Like most haunted house stories, La Casa is about a little more than some poor sap finding himself in the wrong place at the wrong time. The house has plans for Arriagada that reveal more about what put him in such an unbalanced state prior to responding to the call that night. The reveal at the end is highly effective, but it’s unfortunately hampered by a coda that lays out his past a little too clearly. I love some ambiguity and wish the film had ended without any exposition, but I understand that many viewers may have been frustrated by having to put some pieces together. While it pulled me a bit out of the punch of the ending, it didn’t ruin the overall experience.
“The brilliance of La Casa lies in its simplicity…”
Olguin based his story on the actual urban legends surrounding Casa Dubois in Santiago, a notoriously haunted property from which much of the backstory of the house is taken. The fact that the story is based on true local folklore adds to the effect of a cinematic campfire story, although I found a post-credits sequence of footage from paranormal investigations and tv specials about the house broke the spell of the film for me a bit. The brilliance of La Casa lies in its simplicity, and I wish that focus had been maintained throughout. But it’s a small complaint about a film that is overall refreshingly streamlined in its focus and unbroken scares.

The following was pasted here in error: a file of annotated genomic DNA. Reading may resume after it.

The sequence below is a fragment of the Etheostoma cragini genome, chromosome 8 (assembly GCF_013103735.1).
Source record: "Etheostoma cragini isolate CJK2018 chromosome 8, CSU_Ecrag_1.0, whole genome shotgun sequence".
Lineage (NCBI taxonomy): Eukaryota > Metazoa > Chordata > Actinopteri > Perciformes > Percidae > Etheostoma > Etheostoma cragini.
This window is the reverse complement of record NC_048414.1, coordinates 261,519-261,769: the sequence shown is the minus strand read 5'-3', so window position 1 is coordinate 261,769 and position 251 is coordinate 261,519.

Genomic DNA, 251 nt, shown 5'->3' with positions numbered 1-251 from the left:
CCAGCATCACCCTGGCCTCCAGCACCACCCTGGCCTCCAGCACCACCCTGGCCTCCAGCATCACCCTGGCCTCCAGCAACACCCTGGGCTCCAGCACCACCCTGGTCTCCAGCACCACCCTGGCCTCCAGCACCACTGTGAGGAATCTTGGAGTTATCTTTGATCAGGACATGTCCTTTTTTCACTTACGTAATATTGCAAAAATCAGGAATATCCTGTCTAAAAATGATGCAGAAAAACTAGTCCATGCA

La Casa is the first Dread release of 2021. It will be arriving on VOD on January 19th and on Blu-Ray on February 2nd. Check it out and let us know your thoughts on this unique haunted house film over on Twitter, Reddit, Facebook, and in the official Nightmare on Film Street Discord. Not a social media fan? Get more horror delivered straight to your inbox by joining the Neighbourhood Watch Newsletter.